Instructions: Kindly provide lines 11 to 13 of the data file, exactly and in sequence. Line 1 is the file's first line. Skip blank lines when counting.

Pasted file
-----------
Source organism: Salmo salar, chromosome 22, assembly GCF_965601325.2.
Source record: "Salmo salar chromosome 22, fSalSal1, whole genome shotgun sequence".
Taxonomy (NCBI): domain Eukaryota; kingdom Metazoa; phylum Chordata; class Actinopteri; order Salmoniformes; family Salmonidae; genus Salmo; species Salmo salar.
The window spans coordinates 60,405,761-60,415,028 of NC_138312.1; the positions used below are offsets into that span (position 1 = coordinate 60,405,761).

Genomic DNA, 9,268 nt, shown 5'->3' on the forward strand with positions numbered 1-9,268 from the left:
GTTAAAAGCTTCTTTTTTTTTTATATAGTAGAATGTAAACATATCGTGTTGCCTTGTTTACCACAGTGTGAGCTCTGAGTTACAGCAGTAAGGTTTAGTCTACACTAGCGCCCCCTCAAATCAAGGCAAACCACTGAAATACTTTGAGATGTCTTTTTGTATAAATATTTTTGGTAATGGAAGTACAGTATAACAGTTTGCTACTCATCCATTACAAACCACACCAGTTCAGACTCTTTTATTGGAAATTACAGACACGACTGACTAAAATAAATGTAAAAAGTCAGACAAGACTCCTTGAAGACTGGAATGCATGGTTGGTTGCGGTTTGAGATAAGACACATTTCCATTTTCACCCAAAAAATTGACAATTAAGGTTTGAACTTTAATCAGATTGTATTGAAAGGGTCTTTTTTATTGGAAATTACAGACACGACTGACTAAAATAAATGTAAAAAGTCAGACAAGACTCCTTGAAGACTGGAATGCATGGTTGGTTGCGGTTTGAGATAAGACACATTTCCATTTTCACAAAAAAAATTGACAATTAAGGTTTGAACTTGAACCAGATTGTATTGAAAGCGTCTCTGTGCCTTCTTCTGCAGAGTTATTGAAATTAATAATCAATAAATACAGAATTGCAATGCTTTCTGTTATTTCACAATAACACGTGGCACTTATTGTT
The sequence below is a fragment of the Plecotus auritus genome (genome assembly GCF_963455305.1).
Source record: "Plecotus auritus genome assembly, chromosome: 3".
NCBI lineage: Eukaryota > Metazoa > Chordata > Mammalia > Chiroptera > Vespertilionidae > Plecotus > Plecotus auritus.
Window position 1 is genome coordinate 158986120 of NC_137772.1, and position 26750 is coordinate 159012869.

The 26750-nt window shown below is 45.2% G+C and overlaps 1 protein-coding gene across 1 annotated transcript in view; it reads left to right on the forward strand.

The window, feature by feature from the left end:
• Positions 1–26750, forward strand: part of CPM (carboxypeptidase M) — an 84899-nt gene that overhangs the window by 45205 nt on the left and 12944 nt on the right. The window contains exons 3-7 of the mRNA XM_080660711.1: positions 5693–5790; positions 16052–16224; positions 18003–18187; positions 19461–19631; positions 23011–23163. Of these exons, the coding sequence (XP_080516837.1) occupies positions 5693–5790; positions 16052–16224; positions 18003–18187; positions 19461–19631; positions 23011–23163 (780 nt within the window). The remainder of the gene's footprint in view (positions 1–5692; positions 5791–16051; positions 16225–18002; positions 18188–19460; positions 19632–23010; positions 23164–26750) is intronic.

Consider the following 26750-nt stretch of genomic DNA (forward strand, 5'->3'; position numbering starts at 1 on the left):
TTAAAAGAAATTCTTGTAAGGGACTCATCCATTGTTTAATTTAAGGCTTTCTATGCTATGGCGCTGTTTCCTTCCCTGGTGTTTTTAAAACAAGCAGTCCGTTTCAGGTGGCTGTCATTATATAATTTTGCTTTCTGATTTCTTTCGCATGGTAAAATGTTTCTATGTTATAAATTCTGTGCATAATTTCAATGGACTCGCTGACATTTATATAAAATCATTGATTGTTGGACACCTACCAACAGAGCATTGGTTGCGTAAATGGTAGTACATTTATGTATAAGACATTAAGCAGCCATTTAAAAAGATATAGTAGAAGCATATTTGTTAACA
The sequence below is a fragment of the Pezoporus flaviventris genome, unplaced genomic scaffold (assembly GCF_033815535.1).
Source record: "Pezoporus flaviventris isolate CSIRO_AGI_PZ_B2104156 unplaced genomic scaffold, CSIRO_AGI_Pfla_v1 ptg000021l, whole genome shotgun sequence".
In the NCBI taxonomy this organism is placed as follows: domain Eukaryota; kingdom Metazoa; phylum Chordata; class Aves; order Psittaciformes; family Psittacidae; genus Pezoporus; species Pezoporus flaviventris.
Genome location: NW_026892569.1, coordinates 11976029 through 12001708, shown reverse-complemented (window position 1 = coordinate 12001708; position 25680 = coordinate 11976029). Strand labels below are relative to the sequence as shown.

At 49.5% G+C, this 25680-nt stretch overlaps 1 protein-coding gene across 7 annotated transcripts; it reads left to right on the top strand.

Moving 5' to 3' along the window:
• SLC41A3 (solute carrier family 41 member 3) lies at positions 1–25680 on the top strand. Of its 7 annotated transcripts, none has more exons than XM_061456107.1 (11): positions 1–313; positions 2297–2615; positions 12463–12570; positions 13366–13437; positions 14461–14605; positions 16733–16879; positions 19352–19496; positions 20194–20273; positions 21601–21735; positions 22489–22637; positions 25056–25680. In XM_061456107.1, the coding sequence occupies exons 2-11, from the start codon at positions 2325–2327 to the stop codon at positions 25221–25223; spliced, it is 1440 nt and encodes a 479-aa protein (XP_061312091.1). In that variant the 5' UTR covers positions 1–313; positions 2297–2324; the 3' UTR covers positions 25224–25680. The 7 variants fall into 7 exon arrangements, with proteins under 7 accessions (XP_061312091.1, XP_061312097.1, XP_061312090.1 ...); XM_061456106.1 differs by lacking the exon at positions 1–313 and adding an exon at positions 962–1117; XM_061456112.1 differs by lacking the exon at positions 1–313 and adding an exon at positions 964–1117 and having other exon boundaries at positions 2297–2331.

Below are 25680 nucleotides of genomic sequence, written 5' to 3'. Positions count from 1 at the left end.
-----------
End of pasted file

The 26750-nt window shown below is 45.2% G+C and overlaps 1 protein-coding gene across 1 annotated transcript in view; it reads left to right on the forward strand.

The window, feature by feature from the left end:
• Positions 1–26750, forward strand: part of CPM (carboxypeptidase M) — an 84899-nt gene that overhangs the window by 45205 nt on the left and 12944 nt on the right. The window contains exons 3-7 of the mRNA XM_080660711.1: positions 5693–5790; positions 16052–16224; positions 18003–18187; positions 19461–19631; positions 23011–23163. Of these exons, the coding sequence (XP_080516837.1) occupies positions 5693–5790; positions 16052–16224; positions 18003–18187; positions 19461–19631; positions 23011–23163 (780 nt within the window). The remainder of the gene's footprint in view (positions 1–5692; positions 5791–16051; positions 16225–18002; positions 18188–19460; positions 19632–23010; positions 23164–26750) is intronic.